Carl's post (grabbed from another thread) raises a good point - what would really be handy would be some promotional materials which assume no prior knowledge and are accessible in layperson language.Carl wrote:Ok I'll start =]
I think it would be good to create a standard text/Leaflet which people could post on non technical type forums ranging from things like gardening to cooking or other forums/websites which aren't necessarily related to computers in anyway that would explain what Linux Mint is and how it is perfectly capable of doing everything that windows currently does for them as I personally am a member of many gardening forums and other non-pc forums and no that if people actually new that they didn't have to update to widows vista and that they could hang on to there 512mb windows XP computer they would! especially if that meant a £200 saving
Furthermore, whatever copy or text is used, for any LM promotional material, needs to be mindful of it's context and intended audience.
To an audience which is already familiar with Linux and has heard of Mint, then "Get Linux Mint" or even "Taste Linux Mint" may well be appropriate. For John or Josephine Citizen surfing the net from XP using IE seeing a LM button, or someone walking down the street seeing a LM t-shirt, these same messages may be obscure - do they refer to a new brand of confectionery? A toothpaste? A car? So, a message's context (where/how/to whom it's displayed) & intended audience (& their familiarity with the "product") is everything.
On that topic, even the LM homepage presently assumes a degree of familiarity with LM, with one of the first things people see being the blog. I suggest taking a leaf out of Ubuntu's book (homepage) & including something which on the very first page people see, provides a broad introduction & answers the question, "What is Linux Mint?" (Answering the question, "why do I want to use it / how will I benefit?" would be very handy too.)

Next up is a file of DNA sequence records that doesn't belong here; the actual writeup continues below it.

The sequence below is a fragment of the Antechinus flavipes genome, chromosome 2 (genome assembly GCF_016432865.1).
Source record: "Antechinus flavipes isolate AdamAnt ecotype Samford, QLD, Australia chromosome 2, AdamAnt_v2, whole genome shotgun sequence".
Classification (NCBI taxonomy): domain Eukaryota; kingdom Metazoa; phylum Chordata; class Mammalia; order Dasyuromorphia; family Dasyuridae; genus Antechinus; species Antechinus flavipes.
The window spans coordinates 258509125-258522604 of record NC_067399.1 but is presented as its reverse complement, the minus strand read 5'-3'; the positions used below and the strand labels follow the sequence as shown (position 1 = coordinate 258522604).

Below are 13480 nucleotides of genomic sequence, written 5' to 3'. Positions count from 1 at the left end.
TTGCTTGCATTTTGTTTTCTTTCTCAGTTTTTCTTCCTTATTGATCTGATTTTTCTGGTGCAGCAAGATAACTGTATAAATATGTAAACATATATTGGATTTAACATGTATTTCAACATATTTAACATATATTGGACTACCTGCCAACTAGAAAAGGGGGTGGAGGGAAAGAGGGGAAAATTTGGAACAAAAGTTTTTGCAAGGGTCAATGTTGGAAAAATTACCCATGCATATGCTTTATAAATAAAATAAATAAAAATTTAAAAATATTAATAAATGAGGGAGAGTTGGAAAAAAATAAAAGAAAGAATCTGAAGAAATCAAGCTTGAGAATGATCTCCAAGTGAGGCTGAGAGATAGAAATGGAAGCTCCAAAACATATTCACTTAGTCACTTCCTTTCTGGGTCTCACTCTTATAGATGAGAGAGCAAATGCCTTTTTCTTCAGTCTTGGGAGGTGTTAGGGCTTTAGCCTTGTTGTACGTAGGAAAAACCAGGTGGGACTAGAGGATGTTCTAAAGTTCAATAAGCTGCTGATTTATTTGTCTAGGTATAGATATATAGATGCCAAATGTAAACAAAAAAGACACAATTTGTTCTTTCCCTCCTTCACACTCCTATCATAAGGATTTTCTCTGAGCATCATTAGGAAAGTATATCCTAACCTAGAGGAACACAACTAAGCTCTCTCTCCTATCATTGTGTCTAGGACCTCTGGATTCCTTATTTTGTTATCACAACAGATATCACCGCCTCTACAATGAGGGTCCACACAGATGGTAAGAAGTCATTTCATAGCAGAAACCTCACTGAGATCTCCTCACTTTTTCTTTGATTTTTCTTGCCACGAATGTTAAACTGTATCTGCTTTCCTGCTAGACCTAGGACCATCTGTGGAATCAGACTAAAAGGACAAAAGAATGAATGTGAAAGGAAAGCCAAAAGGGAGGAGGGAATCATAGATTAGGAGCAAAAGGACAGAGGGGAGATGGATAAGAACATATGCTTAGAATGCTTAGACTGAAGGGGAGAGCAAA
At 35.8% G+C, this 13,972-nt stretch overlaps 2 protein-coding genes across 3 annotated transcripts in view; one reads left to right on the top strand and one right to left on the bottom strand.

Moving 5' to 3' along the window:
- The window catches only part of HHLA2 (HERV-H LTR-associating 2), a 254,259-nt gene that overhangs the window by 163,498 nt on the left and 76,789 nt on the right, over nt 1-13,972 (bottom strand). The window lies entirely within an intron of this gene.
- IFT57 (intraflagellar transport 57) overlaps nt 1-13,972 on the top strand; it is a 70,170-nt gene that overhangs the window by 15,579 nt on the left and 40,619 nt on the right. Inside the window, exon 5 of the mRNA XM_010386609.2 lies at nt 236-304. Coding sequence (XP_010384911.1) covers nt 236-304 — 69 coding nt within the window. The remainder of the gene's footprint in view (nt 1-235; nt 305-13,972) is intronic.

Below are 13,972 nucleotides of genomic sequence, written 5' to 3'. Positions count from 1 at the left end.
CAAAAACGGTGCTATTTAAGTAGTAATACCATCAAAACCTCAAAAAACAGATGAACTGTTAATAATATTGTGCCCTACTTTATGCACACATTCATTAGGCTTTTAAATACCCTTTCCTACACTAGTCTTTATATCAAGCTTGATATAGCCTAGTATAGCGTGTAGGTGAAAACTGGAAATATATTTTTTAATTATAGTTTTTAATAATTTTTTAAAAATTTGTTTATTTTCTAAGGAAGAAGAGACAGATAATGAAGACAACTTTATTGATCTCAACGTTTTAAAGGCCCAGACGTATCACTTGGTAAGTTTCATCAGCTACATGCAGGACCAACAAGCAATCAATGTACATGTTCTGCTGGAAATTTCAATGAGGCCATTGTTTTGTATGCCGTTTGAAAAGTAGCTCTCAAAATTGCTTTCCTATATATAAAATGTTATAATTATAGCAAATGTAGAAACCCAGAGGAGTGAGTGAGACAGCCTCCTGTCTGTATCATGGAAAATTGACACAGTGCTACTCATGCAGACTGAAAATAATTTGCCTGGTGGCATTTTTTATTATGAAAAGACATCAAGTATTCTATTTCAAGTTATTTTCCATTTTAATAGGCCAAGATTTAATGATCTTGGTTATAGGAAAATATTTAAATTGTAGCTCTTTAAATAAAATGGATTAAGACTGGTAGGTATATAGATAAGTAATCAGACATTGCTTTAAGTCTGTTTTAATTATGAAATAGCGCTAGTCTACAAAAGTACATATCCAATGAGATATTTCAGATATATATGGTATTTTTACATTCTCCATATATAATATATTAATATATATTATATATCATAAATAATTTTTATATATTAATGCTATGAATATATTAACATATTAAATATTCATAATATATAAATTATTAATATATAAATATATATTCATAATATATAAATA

Now, that's not to say that ALL promotional materials need to be super-explanatory. Using a T-shirt as an example:
- having a shirt simply with the logo on it (& maybe the motto too) could be good for style value, & to some extent, brand recognition. Of course, many who see it may assume it's just a picture on a shirt, a fashion label, etc, without making the connection to computing.
- having the same shirt with the logo (& maybe motto) on one side, with something on the other side that puts LM in the context of computers, could also be good. Examples may include something like, "Have you freed your computer yet?" or "Give your PC a treat". This could potentially be far better in terms of generating interest / questions & more actively promoting Mint.
- Of course, why not have both? A variety of materials can be made available, according to various people's tastes / interests.
Anyway, some thoughts to build upon...